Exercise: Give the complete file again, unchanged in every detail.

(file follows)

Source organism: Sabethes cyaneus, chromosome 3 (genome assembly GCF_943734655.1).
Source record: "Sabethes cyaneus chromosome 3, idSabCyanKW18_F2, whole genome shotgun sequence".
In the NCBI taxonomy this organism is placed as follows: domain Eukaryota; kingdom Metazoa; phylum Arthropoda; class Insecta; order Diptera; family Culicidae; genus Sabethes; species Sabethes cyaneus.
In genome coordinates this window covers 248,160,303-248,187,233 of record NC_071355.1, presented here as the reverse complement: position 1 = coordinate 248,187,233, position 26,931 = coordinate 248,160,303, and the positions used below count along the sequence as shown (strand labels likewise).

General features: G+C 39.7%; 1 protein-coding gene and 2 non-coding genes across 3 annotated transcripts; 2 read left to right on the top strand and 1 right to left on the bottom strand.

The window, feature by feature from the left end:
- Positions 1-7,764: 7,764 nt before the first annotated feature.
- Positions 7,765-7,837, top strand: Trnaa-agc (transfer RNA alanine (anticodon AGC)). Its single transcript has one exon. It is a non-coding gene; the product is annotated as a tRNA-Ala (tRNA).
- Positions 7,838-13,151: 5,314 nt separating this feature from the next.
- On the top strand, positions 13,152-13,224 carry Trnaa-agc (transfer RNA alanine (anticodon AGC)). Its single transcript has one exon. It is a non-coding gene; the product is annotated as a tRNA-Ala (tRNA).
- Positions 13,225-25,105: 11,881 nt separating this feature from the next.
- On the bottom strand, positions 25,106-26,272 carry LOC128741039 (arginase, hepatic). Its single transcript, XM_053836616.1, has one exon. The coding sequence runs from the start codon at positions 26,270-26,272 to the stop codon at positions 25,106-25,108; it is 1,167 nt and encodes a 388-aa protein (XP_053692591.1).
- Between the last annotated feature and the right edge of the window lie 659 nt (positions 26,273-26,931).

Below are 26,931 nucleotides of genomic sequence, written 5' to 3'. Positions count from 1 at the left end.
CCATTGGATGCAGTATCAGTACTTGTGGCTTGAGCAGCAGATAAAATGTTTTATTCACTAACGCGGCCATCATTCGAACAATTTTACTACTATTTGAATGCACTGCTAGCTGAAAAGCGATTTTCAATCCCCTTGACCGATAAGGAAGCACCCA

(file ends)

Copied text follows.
Source organism: Sabethes cyaneus, chromosome 3 (genome assembly GCF_943734655.1).
Source record: "Sabethes cyaneus chromosome 3, idSabCyanKW18_F2, whole genome shotgun sequence".
In the NCBI taxonomy this organism is placed as follows: domain Eukaryota; kingdom Metazoa; phylum Arthropoda; class Insecta; order Diptera; family Culicidae; genus Sabethes; species Sabethes cyaneus.
In genome coordinates this window covers 248,160,303-248,187,233 of record NC_071355.1, presented here as the reverse complement: position 1 = coordinate 248,187,233, position 26,931 = coordinate 248,160,303, and the positions used below count along the sequence as shown (strand labels likewise).

General features: G+C 39.7%; 1 protein-coding gene and 2 non-coding genes across 3 annotated transcripts; 2 read left to right on the top strand and 1 right to left on the bottom strand.

The window, feature by feature from the left end:
- Positions 1-7,764: 7,764 nt before the first annotated feature.
- Positions 7,765-7,837, top strand: Trnaa-agc (transfer RNA alanine (anticodon AGC)). Its single transcript has one exon. It is a non-coding gene; the product is annotated as a tRNA-Ala (tRNA).
- Positions 7,838-13,151: 5,314 nt separating this feature from the next.
- On the top strand, positions 13,152-13,224 carry Trnaa-agc (transfer RNA alanine (anticodon AGC)). Its single transcript has one exon. It is a non-coding gene; the product is annotated as a tRNA-Ala (tRNA).
- Positions 13,225-25,105: 11,881 nt separating this feature from the next.
- On the bottom strand, positions 25,106-26,272 carry LOC128741039 (arginase, hepatic). Its single transcript, XM_053836616.1, has one exon. The coding sequence runs from the start codon at positions 26,270-26,272 to the stop codon at positions 25,106-25,108; it is 1,167 nt and encodes a 388-aa protein (XP_053692591.1).
- Between the last annotated feature and the right edge of the window lie 659 nt (positions 26,273-26,931).

Below are 26,931 nucleotides of genomic sequence, written 5' to 3'. Positions count from 1 at the left end.
CCATTGGATGCAGTATCAGTACTTGTGGCTTGAGCAGCAGATAAAATGTTTTATTCACTAACGCGGCCATCATTCGAACAATTTTACTACTATTTGAATGCACTGCTAGCTGAAAAGCGATTTTCAATCCCCTTGACCGATAAGGAAGCACCCA